The Romans named this striking gem Opalus, a Latin term synonymous with precious stones. The opal was considered a symbol of love and hope in ancient Rome. In AD 75, Pliny the Elder, the Roman scholar, observed how this remarkable gemstone incorporated the rich colours associated with other rare gemstones such as sapphire, ruby and emerald. The rare black opals which exhibit a beautiful array of colours compete with the attraction of these traditional precious gemstones.
The majority of opal deposits are thought to have been formed up to 30 million years ago, although the opals found in Mintabie, one of Australia’s main opal sources, could be up to 40 million years old. Australia is the centre of world opal production and the Lightning Ridge mine is the main source of the black opal, which was discovered there in 1902.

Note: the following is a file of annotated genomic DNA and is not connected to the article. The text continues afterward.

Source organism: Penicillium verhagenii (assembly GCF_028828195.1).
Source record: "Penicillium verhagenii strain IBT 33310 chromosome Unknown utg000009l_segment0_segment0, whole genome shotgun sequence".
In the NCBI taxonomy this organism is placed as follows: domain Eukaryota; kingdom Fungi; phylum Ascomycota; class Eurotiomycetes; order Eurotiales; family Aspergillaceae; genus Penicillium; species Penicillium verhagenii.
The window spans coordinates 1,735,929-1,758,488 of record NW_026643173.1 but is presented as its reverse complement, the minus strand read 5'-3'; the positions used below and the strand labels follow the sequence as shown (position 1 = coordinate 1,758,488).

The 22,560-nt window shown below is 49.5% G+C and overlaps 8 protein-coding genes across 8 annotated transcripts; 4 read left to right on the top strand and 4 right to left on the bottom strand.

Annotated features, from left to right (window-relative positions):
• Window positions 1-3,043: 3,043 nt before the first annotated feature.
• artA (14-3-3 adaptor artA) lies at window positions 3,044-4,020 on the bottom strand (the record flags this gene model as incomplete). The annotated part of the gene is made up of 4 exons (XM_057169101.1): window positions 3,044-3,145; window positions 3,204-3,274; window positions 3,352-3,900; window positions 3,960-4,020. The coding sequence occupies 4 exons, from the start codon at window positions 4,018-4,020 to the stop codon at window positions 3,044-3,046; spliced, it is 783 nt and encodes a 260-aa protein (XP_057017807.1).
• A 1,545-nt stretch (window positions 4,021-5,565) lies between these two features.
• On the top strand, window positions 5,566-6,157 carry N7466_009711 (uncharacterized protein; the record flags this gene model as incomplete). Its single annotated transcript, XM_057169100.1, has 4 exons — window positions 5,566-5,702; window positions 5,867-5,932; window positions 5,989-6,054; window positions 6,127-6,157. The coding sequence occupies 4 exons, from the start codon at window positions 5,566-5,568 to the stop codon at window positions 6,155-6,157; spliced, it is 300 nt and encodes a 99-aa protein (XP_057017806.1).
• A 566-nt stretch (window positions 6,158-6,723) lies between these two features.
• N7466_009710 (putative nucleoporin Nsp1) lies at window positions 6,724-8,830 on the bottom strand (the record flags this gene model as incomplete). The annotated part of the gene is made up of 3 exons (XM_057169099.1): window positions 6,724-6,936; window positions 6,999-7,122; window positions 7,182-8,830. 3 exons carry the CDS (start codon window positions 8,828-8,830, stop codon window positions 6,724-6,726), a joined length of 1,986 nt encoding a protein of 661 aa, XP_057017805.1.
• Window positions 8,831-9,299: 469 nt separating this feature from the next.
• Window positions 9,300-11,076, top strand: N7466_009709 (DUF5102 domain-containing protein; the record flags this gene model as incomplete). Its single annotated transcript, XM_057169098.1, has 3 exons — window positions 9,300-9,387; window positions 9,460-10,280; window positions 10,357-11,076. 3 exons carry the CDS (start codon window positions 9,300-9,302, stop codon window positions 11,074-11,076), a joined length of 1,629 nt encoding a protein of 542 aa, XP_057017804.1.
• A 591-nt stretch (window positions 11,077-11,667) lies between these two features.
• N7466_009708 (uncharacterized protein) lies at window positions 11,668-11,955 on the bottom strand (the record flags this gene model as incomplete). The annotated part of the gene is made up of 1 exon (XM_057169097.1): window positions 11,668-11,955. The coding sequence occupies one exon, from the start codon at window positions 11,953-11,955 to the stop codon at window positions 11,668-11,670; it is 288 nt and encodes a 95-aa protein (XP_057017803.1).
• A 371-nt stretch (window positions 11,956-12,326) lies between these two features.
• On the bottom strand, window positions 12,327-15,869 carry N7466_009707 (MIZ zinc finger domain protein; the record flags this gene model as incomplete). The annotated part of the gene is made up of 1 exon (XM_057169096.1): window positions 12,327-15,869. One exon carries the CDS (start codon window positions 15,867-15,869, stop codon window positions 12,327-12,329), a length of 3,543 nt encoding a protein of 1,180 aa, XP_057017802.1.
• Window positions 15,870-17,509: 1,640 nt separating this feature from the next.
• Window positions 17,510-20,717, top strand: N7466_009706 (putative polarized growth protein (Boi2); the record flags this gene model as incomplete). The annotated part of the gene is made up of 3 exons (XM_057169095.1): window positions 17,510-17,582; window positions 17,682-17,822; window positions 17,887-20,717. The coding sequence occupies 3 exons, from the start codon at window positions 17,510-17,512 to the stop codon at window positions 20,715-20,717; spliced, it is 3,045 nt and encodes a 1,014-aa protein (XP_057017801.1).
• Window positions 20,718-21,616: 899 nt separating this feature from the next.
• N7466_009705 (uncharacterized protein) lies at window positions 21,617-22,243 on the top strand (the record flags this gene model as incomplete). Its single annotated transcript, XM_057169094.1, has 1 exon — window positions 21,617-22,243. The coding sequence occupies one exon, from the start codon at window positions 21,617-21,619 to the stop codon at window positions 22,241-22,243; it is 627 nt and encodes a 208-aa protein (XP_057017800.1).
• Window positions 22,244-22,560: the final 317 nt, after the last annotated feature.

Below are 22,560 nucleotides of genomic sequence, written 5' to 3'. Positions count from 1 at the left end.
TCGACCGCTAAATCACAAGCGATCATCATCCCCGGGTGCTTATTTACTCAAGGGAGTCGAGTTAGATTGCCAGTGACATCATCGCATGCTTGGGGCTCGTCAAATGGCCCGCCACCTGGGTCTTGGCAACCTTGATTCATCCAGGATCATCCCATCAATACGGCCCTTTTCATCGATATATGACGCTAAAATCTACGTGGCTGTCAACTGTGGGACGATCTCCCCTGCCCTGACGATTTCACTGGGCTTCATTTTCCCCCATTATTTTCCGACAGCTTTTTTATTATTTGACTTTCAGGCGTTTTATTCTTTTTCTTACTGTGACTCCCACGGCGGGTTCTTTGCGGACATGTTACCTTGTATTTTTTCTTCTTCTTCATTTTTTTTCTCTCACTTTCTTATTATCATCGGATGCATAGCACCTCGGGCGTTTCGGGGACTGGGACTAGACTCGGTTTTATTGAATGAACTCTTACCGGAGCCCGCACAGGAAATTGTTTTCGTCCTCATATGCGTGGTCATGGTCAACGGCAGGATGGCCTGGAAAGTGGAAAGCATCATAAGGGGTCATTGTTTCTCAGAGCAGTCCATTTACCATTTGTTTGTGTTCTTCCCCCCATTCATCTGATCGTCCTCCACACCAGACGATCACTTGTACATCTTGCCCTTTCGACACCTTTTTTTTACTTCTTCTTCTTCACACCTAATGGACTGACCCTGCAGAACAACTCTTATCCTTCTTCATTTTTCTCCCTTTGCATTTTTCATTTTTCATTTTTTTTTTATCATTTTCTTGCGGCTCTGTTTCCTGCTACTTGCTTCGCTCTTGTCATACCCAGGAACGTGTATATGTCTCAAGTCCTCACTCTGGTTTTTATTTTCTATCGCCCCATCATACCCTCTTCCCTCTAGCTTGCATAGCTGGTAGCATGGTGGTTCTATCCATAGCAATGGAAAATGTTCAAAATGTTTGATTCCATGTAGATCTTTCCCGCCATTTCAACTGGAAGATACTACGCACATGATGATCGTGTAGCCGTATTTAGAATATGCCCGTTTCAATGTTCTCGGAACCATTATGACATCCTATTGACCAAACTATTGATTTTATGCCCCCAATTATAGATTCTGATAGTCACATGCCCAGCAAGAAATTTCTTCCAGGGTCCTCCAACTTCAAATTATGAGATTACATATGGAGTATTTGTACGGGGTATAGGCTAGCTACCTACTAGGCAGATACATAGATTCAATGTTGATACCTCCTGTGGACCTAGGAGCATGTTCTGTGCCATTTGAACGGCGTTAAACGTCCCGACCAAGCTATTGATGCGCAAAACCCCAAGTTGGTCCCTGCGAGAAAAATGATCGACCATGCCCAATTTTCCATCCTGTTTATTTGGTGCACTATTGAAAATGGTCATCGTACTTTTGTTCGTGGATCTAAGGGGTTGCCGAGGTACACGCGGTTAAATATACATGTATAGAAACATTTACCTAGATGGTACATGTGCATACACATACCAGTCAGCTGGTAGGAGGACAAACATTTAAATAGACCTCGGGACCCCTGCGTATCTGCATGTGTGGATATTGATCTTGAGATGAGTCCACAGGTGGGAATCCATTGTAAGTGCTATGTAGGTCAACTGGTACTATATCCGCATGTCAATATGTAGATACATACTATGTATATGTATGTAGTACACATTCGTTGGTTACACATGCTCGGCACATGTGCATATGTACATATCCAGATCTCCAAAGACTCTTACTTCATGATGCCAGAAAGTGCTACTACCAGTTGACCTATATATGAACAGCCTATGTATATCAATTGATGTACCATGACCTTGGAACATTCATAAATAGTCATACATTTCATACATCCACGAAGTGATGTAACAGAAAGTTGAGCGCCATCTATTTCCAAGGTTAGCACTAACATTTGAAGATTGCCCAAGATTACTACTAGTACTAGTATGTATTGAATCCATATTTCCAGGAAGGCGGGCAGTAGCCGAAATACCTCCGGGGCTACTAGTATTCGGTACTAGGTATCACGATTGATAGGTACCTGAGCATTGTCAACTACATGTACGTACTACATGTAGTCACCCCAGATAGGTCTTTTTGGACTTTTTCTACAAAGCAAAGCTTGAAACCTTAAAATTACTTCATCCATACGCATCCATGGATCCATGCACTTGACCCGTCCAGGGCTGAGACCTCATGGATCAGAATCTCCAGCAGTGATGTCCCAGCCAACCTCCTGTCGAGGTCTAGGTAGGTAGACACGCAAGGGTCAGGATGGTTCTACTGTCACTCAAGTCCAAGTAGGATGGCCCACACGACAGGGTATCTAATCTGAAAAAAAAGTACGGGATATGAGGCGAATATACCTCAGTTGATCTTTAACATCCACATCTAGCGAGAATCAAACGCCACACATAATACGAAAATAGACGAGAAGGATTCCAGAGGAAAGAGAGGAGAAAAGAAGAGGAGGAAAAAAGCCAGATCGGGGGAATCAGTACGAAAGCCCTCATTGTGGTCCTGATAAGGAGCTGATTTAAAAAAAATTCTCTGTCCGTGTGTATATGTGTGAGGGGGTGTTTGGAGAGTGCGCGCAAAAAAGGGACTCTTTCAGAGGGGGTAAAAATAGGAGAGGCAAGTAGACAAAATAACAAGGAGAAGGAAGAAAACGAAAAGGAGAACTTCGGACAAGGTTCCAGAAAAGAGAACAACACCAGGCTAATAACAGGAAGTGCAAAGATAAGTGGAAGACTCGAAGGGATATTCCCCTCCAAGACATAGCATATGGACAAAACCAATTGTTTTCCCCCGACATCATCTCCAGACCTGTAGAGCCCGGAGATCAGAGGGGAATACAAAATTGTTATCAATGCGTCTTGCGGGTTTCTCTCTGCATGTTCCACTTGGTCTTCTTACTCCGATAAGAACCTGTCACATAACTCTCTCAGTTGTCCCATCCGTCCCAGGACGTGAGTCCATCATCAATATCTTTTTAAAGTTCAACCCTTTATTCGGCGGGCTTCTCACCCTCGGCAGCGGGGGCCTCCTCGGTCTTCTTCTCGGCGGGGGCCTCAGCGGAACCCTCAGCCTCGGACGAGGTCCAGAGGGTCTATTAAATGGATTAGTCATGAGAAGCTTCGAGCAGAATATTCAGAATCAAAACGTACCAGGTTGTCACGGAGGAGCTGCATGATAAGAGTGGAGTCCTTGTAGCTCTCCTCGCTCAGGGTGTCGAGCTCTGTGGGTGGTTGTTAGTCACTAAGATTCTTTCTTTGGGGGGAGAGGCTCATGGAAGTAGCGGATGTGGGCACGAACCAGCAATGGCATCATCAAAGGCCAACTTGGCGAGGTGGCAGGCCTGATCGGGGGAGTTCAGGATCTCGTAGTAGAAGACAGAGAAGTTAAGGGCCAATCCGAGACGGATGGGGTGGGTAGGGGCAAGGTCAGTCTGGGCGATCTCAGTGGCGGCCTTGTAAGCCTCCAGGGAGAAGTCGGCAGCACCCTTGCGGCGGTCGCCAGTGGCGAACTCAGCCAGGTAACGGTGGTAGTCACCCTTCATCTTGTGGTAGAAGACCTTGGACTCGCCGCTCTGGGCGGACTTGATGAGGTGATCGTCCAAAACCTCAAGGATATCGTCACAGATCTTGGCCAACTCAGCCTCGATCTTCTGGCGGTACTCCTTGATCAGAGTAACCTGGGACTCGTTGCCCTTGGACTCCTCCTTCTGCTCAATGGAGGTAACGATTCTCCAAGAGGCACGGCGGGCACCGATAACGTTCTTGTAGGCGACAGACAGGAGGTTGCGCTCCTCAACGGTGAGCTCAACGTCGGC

Opals are formed when the dry ground becomes saturated by the seasonal heavy rainfall. The rain carries the dissolved silica down into the rock cavities. The heat of the sun then then evaporates the water off when the dry season returns, leaving behind the opals formed from the silica deposits.
The opal’s elegance comes from its three characteristics:
Colour – the background colours and the play-of-colour
Pattern – the arrangement of the play of colour
Clarity – the transparency and number of inclusions
The appearance and quality of one opal can vary greatly to that of another; an individual opal can even change in appearance with a shift-of-play in colour and pattern. The weather, time of day, viewing angle and lighting all contribute to an opal’s colour and pattern.
A black opal can only be classed as a truly black opal if its background colour appears black in reflected light. The background colours of black opals do vary between deep, dark shades of black, grey, blue, green or brown. However, the darker the background colour, the more valuable the stone becomes, and the more desirable.